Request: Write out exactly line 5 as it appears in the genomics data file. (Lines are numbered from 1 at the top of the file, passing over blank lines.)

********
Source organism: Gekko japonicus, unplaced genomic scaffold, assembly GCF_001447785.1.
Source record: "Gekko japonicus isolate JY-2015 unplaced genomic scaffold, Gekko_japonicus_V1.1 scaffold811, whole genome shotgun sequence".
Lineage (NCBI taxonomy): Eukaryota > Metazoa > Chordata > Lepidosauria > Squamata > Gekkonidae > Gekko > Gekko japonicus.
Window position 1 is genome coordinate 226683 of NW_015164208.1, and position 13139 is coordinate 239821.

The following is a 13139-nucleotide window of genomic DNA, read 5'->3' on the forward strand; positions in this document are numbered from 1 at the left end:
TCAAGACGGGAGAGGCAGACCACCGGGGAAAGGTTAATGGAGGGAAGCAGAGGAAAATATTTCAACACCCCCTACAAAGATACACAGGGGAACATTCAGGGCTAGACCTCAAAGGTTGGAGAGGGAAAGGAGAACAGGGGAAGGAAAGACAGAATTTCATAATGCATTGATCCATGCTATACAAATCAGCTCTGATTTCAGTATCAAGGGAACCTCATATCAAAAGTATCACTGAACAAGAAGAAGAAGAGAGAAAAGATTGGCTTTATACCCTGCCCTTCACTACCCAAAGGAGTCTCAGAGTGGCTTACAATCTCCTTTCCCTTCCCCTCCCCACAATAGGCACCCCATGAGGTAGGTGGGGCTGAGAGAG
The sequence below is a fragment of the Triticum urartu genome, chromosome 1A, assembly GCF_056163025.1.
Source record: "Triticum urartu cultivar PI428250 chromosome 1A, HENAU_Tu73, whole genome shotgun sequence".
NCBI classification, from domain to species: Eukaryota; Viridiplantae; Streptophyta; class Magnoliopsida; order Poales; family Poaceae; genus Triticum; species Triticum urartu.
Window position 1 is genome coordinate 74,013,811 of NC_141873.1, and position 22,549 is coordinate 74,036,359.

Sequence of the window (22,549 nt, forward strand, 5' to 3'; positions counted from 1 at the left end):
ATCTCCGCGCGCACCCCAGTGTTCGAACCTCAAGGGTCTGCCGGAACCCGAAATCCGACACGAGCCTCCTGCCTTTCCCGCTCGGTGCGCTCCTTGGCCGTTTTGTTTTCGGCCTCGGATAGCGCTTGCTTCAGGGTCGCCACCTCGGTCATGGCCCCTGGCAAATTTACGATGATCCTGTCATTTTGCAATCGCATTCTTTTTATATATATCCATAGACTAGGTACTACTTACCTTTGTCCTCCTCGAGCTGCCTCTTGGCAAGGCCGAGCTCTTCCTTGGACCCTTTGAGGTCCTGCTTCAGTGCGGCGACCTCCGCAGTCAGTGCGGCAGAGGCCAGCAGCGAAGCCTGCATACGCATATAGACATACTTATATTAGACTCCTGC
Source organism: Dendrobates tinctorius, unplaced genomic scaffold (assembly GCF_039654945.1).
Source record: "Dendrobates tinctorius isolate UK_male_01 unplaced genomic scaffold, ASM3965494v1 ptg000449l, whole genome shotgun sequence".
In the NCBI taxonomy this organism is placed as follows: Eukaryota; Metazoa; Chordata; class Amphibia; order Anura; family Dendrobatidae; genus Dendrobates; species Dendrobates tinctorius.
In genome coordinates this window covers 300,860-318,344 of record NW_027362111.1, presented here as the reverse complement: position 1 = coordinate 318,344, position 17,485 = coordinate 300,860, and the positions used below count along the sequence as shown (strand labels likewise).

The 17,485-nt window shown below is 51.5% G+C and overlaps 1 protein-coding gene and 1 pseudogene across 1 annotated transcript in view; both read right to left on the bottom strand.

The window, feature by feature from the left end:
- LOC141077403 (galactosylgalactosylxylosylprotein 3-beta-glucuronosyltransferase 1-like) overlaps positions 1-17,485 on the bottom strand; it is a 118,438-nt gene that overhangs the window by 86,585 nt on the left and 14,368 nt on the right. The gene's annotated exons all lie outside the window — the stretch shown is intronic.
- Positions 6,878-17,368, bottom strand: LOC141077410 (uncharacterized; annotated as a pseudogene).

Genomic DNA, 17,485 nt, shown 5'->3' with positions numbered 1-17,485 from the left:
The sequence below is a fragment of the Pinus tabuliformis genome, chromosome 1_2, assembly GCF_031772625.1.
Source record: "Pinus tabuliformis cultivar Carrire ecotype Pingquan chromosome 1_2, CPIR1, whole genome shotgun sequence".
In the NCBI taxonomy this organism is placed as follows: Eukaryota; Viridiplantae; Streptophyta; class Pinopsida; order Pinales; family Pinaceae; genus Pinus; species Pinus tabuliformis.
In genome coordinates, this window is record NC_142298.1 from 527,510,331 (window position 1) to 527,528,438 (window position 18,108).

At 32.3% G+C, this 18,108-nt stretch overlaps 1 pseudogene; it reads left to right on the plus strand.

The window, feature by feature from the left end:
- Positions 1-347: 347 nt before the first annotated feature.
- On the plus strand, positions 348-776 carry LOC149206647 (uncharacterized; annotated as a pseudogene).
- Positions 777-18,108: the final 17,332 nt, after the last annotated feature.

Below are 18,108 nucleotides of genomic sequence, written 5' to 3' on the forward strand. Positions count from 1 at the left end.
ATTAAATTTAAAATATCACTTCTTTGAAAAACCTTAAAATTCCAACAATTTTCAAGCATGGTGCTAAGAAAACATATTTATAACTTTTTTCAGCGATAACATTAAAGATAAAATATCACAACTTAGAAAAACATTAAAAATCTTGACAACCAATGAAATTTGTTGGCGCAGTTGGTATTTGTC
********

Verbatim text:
The following is a 13139-nucleotide window of genomic DNA, read 5'->3' on the forward strand; positions in this document are numbered from 1 at the left end: